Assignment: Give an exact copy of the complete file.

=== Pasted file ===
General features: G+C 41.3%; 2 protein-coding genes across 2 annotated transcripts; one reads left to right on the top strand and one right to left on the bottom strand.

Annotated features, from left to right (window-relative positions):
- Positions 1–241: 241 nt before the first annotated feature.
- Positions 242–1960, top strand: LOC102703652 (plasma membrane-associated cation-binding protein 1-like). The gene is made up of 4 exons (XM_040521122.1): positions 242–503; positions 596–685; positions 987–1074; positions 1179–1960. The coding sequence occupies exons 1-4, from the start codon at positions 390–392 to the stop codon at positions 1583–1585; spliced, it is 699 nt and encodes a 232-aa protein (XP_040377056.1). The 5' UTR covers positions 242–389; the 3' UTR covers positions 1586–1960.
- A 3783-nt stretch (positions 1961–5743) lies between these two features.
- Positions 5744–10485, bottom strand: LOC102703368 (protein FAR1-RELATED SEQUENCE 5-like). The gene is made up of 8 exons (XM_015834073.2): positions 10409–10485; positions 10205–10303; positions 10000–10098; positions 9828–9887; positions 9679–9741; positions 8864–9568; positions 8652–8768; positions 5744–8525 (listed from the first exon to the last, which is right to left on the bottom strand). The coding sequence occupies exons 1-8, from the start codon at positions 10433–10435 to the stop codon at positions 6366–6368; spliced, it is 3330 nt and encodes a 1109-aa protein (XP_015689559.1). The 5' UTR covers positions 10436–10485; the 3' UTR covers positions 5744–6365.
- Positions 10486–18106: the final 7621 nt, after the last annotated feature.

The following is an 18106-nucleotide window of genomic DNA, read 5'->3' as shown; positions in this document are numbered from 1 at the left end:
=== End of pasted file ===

General features: G+C 41.3%; 2 protein-coding genes across 2 annotated transcripts; one reads left to right on the top strand and one right to left on the bottom strand.

Annotated features, from left to right (window-relative positions):
- Positions 1–241: 241 nt before the first annotated feature.
- Positions 242–1960, top strand: LOC102703652 (plasma membrane-associated cation-binding protein 1-like). The gene is made up of 4 exons (XM_040521122.1): positions 242–503; positions 596–685; positions 987–1074; positions 1179–1960. The coding sequence occupies exons 1-4, from the start codon at positions 390–392 to the stop codon at positions 1583–1585; spliced, it is 699 nt and encodes a 232-aa protein (XP_040377056.1). The 5' UTR covers positions 242–389; the 3' UTR covers positions 1586–1960.
- A 3783-nt stretch (positions 1961–5743) lies between these two features.
- Positions 5744–10485, bottom strand: LOC102703368 (protein FAR1-RELATED SEQUENCE 5-like). The gene is made up of 8 exons (XM_015834073.2): positions 10409–10485; positions 10205–10303; positions 10000–10098; positions 9828–9887; positions 9679–9741; positions 8864–9568; positions 8652–8768; positions 5744–8525 (listed from the first exon to the last, which is right to left on the bottom strand). The coding sequence occupies exons 1-8, from the start codon at positions 10433–10435 to the stop codon at positions 6366–6368; spliced, it is 3330 nt and encodes a 1109-aa protein (XP_015689559.1). The 5' UTR covers positions 10436–10485; the 3' UTR covers positions 5744–6365.
- Positions 10486–18106: the final 7621 nt, after the last annotated feature.

The following is an 18106-nucleotide window of genomic DNA, read 5'->3' as shown; positions in this document are numbered from 1 at the left end: